The real challenge is not to keep turnover rates low whatsoever. The real challenge is to rearrange the players on the field in the most effective way for both the players to feel content and the game not to be disrupted.
It keeps happening. Employers claim they cannot spot a suitable candidate within a pool of hundreds of applications while candidates complain they are not even given a chance for an interview even though they know to their core they tick all the boxes in the job description. Too many options and skills diversity in a market more competitive than ever as opposed to a constant nagging that “we cannot find the right people”.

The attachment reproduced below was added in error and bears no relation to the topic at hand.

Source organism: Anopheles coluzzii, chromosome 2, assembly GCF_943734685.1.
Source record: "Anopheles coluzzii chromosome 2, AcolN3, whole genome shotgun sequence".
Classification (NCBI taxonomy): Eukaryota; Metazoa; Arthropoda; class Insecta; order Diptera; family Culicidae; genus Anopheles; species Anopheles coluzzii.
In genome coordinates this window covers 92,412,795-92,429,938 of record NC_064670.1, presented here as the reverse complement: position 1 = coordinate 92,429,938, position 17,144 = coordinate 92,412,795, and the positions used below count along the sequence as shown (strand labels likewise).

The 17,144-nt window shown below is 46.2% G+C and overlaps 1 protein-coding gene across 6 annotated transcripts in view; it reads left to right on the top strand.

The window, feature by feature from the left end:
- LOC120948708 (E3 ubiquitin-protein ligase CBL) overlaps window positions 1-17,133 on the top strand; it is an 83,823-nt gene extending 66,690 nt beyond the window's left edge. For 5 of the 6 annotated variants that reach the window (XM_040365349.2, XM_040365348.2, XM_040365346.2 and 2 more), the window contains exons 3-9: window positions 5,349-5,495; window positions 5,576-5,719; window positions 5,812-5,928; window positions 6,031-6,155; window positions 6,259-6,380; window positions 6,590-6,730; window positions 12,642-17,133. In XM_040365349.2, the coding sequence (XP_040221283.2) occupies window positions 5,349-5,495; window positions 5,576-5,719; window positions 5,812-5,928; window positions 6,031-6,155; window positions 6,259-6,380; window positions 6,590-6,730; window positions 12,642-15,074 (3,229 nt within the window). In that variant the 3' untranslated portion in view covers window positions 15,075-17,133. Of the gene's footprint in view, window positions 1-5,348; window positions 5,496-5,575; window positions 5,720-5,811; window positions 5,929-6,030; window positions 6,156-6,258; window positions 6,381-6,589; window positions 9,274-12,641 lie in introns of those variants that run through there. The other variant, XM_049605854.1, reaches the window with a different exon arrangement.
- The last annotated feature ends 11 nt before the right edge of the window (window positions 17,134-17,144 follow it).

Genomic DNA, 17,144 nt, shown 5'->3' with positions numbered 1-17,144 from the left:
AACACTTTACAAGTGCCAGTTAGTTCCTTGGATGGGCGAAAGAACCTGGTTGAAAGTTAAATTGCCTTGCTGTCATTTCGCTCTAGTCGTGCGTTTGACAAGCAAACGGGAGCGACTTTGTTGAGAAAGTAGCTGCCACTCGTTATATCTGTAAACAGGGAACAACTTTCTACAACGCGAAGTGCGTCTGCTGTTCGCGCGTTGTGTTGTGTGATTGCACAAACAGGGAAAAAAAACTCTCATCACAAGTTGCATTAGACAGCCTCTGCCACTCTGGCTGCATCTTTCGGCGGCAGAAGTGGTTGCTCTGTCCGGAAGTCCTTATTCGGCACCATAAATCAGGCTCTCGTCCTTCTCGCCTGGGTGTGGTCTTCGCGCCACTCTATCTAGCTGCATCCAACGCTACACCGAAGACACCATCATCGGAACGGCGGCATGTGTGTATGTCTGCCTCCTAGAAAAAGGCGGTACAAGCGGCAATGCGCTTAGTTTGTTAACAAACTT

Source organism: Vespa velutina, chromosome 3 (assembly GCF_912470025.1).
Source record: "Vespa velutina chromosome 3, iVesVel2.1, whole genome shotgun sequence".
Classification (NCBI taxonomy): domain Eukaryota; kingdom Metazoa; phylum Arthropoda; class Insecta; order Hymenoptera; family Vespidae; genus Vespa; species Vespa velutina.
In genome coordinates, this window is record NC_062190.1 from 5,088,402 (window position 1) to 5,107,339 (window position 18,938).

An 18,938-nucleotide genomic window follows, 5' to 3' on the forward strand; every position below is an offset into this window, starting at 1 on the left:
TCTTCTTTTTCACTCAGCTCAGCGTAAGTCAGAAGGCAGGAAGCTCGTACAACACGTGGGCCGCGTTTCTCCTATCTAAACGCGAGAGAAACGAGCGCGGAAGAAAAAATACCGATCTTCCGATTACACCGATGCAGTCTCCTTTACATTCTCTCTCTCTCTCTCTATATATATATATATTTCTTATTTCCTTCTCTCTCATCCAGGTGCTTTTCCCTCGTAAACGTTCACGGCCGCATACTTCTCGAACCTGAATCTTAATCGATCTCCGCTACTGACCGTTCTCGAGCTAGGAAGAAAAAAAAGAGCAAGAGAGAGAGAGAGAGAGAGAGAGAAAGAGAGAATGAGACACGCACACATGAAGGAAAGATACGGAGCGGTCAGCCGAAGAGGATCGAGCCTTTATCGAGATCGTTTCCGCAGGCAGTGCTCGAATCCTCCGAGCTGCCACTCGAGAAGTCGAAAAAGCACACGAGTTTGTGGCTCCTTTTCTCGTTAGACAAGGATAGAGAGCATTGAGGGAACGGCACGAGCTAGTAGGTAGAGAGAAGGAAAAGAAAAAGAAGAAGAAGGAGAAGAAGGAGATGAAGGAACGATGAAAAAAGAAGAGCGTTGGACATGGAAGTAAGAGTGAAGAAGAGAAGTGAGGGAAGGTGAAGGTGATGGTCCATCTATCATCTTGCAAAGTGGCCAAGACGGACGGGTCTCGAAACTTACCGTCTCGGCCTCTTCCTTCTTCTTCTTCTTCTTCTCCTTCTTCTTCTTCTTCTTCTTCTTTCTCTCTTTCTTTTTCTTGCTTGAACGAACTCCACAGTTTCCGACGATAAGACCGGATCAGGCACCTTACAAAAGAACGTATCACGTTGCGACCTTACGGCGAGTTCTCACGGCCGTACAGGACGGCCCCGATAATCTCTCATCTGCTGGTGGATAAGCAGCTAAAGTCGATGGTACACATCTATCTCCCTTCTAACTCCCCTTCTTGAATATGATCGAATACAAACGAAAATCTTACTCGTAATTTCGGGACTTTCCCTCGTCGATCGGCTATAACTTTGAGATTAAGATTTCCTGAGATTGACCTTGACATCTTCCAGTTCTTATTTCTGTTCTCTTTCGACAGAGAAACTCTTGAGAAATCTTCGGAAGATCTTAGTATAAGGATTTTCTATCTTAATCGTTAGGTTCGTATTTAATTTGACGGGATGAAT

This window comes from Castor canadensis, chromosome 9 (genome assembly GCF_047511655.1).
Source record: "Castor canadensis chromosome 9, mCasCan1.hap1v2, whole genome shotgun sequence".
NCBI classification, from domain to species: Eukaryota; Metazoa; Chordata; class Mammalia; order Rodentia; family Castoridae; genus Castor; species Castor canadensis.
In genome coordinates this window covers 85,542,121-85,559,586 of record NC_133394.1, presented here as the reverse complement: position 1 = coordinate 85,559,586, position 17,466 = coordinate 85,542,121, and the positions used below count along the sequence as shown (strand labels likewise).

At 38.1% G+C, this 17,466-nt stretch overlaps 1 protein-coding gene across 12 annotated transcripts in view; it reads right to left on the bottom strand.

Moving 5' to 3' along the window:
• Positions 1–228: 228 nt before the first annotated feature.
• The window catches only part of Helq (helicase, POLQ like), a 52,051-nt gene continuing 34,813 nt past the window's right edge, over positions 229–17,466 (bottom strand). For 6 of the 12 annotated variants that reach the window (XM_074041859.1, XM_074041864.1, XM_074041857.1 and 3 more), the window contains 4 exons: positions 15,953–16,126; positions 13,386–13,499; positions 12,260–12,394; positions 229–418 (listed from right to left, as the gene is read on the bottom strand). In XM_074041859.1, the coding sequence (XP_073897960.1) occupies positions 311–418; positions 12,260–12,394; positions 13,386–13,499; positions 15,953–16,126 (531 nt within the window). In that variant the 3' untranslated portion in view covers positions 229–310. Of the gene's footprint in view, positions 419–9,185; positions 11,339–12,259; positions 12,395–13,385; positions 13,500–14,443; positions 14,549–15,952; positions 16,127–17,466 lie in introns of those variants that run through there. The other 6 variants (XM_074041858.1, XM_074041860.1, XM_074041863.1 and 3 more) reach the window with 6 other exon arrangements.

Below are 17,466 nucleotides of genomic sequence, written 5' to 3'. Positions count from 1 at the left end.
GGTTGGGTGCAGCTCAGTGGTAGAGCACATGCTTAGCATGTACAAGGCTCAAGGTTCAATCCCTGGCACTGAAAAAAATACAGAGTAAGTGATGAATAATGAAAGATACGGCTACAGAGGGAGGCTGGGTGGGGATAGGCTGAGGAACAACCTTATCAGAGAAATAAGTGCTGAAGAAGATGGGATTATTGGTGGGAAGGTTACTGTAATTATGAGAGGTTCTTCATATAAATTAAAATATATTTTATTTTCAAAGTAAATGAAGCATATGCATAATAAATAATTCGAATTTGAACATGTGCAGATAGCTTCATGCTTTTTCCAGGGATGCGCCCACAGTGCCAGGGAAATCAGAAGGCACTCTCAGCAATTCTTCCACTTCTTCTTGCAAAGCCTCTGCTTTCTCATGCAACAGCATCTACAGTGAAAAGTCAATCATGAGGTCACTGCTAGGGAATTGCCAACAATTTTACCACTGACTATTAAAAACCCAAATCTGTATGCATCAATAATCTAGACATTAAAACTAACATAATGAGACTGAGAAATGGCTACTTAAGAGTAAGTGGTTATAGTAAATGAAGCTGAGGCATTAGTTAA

Work-life balance. Sounds great, feels comforting and seems achievable, right? You wake up in the morning fresh from an 8-hours sleep, jog with your dog, take a shower singing Sinatra, enjoy a homemade breakfast with your family, put on your flawlessly ironed work clothes and head to the office. And only after you have joyfully greeted your colleagues and prepared a hot cup of coffee do you check your emails and get on with your daily tasks.
Employees have various reasons to leave a company, but they don’t necessarily share all of them during their exit interview. Most of the times, official reasons include going after a new opportunity or a better salary. But what makes them search for a new opportunity or a better salary outside the company at first place, this is the real question.